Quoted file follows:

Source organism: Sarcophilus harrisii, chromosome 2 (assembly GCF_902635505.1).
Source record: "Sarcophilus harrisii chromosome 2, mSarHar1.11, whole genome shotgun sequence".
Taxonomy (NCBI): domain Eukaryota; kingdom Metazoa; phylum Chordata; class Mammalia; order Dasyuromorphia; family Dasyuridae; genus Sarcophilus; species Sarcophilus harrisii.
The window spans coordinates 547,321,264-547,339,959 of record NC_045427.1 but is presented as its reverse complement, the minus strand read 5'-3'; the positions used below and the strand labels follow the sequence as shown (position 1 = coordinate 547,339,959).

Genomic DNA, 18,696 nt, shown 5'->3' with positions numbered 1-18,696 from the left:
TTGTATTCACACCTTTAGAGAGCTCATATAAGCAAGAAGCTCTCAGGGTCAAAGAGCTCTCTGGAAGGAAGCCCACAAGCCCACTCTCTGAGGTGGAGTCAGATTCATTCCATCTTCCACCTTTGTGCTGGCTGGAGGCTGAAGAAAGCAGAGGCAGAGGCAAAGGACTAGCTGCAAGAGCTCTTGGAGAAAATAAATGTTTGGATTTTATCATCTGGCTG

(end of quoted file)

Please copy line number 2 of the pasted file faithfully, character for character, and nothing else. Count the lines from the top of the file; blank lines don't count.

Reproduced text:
Source record: "Sarcophilus harrisii chromosome 2, mSarHar1.11, whole genome shotgun sequence".